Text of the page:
The Battens

Jane and Frank Batten, Sr.

Jane Parke Batten, together with her late husband, Frank Batten, Sr., founder and retired chairman of Landmark Communications, has played a major role in redefining the cultural and educational landscape of the Commonwealth.

Jane Batten’s interest in Virginia Wesleyan was kindled when her daughter, Betsy, enrolled as a freshman in 1978. Mrs. Batten came on the Board of Trustees in 1981, served as Board Chair from 1995-1998, and became a Trustee Emerita in 2015. As chair, she molded and led a Board that was informed, focused, and challenged to move Virginia Wesleyan forward. Her role in the development and revitalization of the College reflects her high standard of service and commitment. The College presented Mrs. Batten with an honorary Doctor of Laws degree in 2006.

Mrs. Batten is also active in a number of other civic endeavors. She sits on the Boards of E3: Elevate Early Education, the Slover Library Foundation, the Chesapeake Bay Foundation and the Hampton Roads Community Foundation. The CIVIC Leadership Institute presented her with the 2014 Darden Award for Regional Leadership, and in 2013 she was named one of the Most Influential Virginians by Virginia Business. The Norfolk Cosmopolitan Club declared Mrs. Batten as Norfolk’s First Citizen and gave her the Cosmopolitan Distinguished Service Award Medal in 2010, an honor also bestowed upon her husband in 1966.

The Batten Educational Achievement Fund was created in 2003 to improve scholastic opportunities in Southeastern Virginia. The fund led to the formation of the New E3 School in Norfolk, which teaches children ages 1 to 5 a specialized STEAM curriculum—science, technology, engineering, arts and math. Mrs. Batten’s interest in the environment and environmental studies prompted her support of the Chesapeake Bay Foundation’s Brock Center, the most sustainable building in Virginia and among the greenest in the world. Slover Library, one of the most innovative public libraries in the country, was made possible by gifts from Frank Batten, Sr., and the Batten Foundation. The library preserves the memory of former Norfolk Mayor Col. Samuel Slover, the uncle of Frank Batten, Sr.

The Battens have a long history of generous support for higher education institutions in Virginia. In addition to Mrs. Batten’s service to the Virginia Wesleyan Board of Trustees, Frank Batten served as the first rector of Old Dominion University and on the boards of the College of William and Mary and Hollins University. He was also the Vice Chairman of the State Council of Higher Education of Virginia. Some of the Battens’ most notable gifts have gone to Harvard Business School, Old Dominion University, the University of Virginia’s Darden Graduate School of Business Administration, and Culver Academies in Indiana (Frank Batten’s alma mater). In 2007, the family made the largest gift in school history to the University of Virginia to establish the Frank Batten School of Leadership and Public Policy.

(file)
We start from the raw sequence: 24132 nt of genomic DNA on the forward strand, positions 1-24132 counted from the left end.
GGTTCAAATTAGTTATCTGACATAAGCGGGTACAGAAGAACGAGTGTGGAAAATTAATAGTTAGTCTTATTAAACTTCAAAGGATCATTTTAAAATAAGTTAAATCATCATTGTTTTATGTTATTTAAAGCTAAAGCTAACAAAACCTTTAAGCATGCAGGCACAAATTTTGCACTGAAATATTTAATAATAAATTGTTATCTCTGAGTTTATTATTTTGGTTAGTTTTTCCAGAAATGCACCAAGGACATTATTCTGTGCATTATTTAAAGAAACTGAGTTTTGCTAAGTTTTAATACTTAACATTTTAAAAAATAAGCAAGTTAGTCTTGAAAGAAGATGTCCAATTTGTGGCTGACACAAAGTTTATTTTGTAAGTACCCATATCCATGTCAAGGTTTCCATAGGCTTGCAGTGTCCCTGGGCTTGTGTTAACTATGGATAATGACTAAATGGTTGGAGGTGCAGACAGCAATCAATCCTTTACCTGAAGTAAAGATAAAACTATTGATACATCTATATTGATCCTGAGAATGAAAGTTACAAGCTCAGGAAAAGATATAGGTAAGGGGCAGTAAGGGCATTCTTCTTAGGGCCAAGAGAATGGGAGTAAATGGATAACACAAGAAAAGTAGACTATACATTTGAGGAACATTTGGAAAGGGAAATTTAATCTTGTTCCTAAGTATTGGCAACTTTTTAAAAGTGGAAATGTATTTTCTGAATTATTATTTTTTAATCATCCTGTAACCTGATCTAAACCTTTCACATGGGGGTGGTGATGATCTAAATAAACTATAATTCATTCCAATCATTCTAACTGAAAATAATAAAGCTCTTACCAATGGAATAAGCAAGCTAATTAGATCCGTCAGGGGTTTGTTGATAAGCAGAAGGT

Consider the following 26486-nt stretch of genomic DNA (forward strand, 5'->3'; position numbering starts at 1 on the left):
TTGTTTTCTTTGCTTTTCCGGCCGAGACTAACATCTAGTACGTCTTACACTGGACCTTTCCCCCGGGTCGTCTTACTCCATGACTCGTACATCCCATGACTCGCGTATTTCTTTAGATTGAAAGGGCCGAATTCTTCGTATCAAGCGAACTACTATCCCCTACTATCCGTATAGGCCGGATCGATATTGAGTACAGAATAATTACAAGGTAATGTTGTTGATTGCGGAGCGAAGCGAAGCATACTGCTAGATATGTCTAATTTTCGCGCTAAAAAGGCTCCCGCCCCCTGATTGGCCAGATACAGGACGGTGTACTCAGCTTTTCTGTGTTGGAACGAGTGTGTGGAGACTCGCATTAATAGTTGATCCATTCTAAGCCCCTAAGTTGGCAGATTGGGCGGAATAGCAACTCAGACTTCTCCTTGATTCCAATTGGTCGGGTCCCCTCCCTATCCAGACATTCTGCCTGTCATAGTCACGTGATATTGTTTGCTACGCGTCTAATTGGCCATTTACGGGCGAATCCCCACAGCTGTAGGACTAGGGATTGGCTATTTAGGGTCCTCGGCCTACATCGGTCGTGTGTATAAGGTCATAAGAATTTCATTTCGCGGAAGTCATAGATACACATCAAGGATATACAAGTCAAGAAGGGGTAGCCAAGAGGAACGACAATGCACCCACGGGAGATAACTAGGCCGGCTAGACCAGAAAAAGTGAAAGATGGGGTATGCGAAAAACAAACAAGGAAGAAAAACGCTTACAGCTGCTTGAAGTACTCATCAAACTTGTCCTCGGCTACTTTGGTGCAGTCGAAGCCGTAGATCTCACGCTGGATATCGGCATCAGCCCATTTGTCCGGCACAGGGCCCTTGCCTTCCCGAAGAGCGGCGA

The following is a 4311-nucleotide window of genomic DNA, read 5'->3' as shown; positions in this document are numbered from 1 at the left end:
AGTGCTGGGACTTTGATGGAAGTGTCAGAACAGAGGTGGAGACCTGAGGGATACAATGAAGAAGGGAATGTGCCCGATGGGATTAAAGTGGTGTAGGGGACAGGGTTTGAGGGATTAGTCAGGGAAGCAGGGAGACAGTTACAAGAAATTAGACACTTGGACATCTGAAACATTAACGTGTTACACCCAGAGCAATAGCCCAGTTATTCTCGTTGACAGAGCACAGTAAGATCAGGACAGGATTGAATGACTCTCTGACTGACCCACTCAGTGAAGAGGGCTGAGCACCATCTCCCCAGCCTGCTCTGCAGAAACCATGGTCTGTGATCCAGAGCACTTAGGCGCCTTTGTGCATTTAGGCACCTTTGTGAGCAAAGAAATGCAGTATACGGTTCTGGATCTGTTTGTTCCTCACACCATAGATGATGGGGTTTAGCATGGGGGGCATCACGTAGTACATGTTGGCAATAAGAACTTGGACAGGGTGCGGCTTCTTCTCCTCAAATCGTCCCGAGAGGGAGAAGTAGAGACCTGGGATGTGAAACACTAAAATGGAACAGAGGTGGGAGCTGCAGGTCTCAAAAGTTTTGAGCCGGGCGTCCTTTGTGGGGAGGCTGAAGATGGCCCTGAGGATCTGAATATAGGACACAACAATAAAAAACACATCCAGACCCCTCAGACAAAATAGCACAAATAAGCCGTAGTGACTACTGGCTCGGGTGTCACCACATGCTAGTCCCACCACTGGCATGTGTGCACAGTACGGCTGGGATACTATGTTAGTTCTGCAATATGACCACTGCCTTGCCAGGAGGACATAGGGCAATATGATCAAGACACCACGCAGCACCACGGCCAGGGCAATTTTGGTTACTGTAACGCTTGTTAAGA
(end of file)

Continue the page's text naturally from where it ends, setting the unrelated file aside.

The Jane P. Batten Student Center at Virginia Wesleyan is named for Mrs. Batten. The lead gift for the building, one of the largest in the College’s history, was given by Frank Batten, Sr., in honor of his wife’s service to the College. Completed in 2002, the 137,000-square-foot building is the heartbeat of the campus—a gathering spot and dynamic learning environment for students, faculty, staff and the greater community. Mrs. Batten made a lead gift in 2003 to the Key to the Future Campaign, which has funded a number of significant endowments at the College, among them the Batten Professorship. The Frank and Jane P. Batten Distinguished Scholar Award has recognized scholarship achievements among faculty since 2004, and the Jane and Frank Batten Endowed Scholarships, a series of academic scholarships that provide full tuition, are among the most prestigious awards at Wesleyan. The family’s leadership continues to assure Virginia Wesleyan’s place among the top private liberal arts colleges in the country.

Mrs. Batten attended Hollins University in Roanoke and is a resident of Virginia Beach. She and her late husband have three children, Dorothy, Betsy, and Frank, Jr.